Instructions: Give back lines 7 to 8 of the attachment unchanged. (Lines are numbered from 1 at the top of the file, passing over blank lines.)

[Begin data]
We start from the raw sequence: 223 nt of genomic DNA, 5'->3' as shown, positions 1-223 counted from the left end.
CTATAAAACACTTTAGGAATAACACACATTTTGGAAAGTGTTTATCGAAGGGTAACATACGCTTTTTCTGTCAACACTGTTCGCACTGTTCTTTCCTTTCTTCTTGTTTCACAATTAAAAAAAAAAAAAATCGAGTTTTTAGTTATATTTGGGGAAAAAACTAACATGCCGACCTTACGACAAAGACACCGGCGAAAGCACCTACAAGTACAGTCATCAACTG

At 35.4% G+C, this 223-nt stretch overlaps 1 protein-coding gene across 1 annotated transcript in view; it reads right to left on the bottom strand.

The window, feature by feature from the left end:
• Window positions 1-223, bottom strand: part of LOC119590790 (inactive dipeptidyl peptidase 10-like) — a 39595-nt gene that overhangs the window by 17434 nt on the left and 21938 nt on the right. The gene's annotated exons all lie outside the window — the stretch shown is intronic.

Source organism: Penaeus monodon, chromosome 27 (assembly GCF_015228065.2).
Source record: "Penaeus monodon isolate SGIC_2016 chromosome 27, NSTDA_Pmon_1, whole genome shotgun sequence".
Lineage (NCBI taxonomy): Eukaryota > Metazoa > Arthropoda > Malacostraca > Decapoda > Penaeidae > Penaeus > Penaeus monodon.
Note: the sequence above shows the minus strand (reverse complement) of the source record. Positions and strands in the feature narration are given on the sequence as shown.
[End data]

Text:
Source record: "Penaeus monodon isolate SGIC_2016 chromosome 27, NSTDA_Pmon_1, whole genome shotgun sequence".
Lineage (NCBI taxonomy): Eukaryota > Metazoa > Arthropoda > Malacostraca > Decapoda > Penaeidae > Penaeus > Penaeus monodon.